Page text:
I just watched a movie starring some of Hollywood’s top talent and everyone was looking old. In a good way. If you think that’s not possible, read on.
The movie itself doesn’t really matter. It’s the looking old part that is my focus. For the record, the film is called Homesman. The title is a reference to the job of taking people home from America’s harsh frontier in the 1850s – in this case transporting three lunatic women back east. The job was typically a man’s, but it is done in this movie by a woman, played by Hillary Swank. The director and star of this wry Western is Tommy Lee Jones.
(Also for the record, I saw this film recently, on DVD. Yes, it’s well over a year old. I hope you didn’t come here for cutting edge cinema reviews. And I hope you appreciate getting a tip on an entertaining movie suitable for your age group. Which you can watch of an evening in the comfort of your own home.)
Jones has always had one of those faces that gets called craggy. One of those male faces, I mean. Please remind me of any actress with this kind of face. The complexion of female stars must be flawless, seemingly poreless. Forget about acting with a pockmarked face like Jones, or Bill Murray or Brad Pitt. (I’m resisting a pun on the latter’s name.)
Let’s face it, we are all judged by our faces. With actors it is even more so. They have traded on their faces since they first faced the camera, so we are not about to stop judging them on face value now.
In this, his latest film, Jones plays a very, very old dude. Perfect casting due to the craggy factor. The film opens on his wrinkles, seen in sharp relief as his face is blackened by the dynamite that has just blasted him out of bed. Meryl Streep is also in the film, also looking old, although incomparably less so at 66 than Jones at 69. Swank is even looking old at 40. Which worked fine because life on the frontier could not have been kind to your face.
You’ll notice I am using youthful syntax, AKA the present participle. Not that these actors “look old” but are “looking old”. That is deliberate. When I first saw the faces of Jones and Streep in close-up, despite my own averred anti-agism I must confess that my initial thought was – well, you can guess what I was thinking about how Jones and Streep were looking. I am ashamed but I admit I couldn’t stop thinking it. Aside from the plot, a theme of the film for me was all those faces looking old.
Forgive the focus on faces, but it really is inescapable. Advertisements promote perfect skin, starting with the skin on your face. A perfect white complexion is often described as “peaches and cream”. Perfect dark skin gets called “radiant”. Most older faces do not merit such descriptions any more – if they ever did. Hence all the products you can buy that claim to improve your skin.
We live in a world with few messages to love the skin you’re in. And even fewer to love your aging skin. I applaud the trend in movies dealing honestly and realistically with themes around being comfortable in your skin as you get older.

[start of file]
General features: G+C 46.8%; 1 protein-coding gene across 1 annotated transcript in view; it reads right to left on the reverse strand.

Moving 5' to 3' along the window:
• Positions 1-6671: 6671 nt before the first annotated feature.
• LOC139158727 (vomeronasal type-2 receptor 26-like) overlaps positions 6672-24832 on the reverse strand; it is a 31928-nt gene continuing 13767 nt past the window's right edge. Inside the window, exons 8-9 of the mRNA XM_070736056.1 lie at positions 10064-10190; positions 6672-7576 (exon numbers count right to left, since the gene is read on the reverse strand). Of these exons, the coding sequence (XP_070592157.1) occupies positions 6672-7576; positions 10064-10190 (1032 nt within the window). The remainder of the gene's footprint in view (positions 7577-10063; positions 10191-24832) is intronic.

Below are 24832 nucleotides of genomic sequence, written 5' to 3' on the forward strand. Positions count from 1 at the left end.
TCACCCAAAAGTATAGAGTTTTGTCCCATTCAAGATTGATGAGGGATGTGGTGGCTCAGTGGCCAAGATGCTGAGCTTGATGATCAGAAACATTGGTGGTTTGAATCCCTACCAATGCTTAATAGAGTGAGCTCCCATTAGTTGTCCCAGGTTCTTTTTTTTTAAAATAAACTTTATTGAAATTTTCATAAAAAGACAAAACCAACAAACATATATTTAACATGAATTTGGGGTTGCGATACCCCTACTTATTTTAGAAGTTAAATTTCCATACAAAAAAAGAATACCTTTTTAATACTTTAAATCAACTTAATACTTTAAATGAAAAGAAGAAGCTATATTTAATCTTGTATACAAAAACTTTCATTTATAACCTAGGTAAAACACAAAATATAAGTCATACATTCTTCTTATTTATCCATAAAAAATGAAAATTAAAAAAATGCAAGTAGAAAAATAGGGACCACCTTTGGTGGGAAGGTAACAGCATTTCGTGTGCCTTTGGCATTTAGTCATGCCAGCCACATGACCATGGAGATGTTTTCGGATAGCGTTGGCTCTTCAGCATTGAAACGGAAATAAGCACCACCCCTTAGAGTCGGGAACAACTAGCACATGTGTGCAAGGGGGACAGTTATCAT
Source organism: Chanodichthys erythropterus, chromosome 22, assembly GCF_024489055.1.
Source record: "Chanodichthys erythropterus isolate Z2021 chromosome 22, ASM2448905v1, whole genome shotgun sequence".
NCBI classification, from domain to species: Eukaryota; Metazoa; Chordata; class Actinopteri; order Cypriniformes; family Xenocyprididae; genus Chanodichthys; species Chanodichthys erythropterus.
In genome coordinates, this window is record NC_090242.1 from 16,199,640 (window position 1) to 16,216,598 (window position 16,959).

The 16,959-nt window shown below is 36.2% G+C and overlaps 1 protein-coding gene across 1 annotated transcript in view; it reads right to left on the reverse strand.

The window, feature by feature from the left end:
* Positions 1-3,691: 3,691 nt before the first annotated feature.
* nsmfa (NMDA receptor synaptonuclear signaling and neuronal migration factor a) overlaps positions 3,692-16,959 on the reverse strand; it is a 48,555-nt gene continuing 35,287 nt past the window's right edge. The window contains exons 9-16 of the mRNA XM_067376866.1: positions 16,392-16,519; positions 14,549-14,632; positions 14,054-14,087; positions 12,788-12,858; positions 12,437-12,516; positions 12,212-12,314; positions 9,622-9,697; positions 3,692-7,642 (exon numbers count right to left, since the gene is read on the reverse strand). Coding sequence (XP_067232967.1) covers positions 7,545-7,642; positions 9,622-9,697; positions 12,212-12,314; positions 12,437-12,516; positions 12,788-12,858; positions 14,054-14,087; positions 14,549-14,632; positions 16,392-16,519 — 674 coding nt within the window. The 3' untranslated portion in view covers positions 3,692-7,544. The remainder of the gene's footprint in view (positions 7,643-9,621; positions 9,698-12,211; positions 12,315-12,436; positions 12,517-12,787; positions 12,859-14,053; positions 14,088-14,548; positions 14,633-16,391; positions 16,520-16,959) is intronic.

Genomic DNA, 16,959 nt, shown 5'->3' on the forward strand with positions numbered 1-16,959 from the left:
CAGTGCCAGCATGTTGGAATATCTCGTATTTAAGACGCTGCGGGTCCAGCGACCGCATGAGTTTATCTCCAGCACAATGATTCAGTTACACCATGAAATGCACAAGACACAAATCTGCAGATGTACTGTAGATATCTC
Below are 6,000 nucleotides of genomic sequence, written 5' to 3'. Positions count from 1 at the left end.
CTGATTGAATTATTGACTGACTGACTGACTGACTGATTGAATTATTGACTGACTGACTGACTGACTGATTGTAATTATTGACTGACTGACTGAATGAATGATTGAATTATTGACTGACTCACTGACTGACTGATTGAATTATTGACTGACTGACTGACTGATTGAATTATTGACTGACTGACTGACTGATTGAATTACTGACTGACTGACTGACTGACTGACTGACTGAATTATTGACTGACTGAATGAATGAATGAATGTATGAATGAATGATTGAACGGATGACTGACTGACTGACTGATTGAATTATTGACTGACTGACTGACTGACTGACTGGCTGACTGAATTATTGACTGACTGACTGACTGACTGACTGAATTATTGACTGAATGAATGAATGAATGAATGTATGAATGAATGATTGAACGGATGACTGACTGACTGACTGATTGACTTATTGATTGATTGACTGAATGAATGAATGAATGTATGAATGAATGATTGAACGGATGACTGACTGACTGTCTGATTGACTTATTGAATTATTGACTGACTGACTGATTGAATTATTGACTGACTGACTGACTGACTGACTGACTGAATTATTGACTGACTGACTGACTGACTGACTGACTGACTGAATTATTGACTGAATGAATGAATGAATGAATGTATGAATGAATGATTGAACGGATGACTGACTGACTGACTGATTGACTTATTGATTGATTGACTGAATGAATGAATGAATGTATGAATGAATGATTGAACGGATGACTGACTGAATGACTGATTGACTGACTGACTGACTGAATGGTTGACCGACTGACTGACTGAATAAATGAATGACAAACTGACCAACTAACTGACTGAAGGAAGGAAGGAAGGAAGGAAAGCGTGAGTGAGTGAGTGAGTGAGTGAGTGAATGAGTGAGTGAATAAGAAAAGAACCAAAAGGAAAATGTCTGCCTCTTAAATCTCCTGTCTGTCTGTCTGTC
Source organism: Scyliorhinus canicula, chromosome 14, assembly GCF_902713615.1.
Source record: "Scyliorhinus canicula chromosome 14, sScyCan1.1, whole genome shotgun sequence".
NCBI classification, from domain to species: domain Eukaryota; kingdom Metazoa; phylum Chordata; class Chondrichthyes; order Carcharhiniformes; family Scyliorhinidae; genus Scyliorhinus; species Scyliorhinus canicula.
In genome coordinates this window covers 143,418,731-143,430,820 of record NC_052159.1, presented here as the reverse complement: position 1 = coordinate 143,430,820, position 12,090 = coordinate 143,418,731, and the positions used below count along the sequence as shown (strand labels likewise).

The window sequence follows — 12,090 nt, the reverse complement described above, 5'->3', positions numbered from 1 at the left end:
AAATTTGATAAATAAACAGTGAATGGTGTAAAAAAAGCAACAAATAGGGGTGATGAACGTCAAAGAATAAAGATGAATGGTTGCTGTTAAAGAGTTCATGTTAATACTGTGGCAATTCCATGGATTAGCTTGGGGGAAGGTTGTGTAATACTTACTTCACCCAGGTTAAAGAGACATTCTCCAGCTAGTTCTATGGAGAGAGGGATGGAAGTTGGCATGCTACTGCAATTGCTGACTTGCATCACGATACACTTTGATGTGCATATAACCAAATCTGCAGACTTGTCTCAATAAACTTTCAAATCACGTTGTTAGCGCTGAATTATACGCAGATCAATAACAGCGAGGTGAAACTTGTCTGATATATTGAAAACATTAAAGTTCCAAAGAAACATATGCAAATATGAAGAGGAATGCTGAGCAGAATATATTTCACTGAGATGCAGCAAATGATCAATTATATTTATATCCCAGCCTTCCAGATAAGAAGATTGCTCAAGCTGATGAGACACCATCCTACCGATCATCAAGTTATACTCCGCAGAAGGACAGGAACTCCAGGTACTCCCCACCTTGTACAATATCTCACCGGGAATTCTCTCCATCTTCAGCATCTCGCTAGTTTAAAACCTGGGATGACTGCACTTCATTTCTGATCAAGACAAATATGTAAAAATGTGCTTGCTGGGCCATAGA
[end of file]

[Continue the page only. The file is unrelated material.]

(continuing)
I commend these films for not minimizing the foremost physical aspect of aging, not trying to disguise them with soft focus – but instead zooming in on wrinkled faces and showing them as expressive. I like Jane Fonda’s new series about spunky septuagenarians, Grace and Frankie, but her face is looking weird after all the plastic surgery.
When face muscles experience the knife or Botox they can no longer show expression in the same natural way. Acting ability is inevitably compromised.
Maybe the actors in Homesman were looking old in part because the director seemed to light the faces of himself and Streep in a deliberate effort to reveal every wrinkle. Again in a good way. Streep’s cameo was wonderful because she was looking old, not in spite of it. And because nobody was trying to hide it.
Streep’s face, even in harsh light, does not look like she has used either surgery or injections of the botulism neurotoxin. (Face it, that’s what Botox is.) Her once Peaches and Cream complexion is now full of fine lines. Most importantly, given Streep’s profession, her face expresses emotion beautifully. As good as, if not better than ever. What a treat it was to watch her emotive face on the screen.
So now I am thinking of a new way to help overcome the widespread aversion to looking old. Disgust at wrinkles is drummed into us by the anti-aging industry. So I am wondering if more accepting responses to aging can be engendered by watching films with realistic portrayals of older people. Such movies provide evidence of how compelling faces can still be when they are looking old. You could spin it as a form of visualization therapy to inculcate positive thinking about aging.
Perhaps researchers should study older people’s responses before and after watching movies with actors unashamedly looking old. I bet the finding would be that older people experience a boost in self-esteem after seeing faces with “character lines” not unlike the ones they see in the mirror.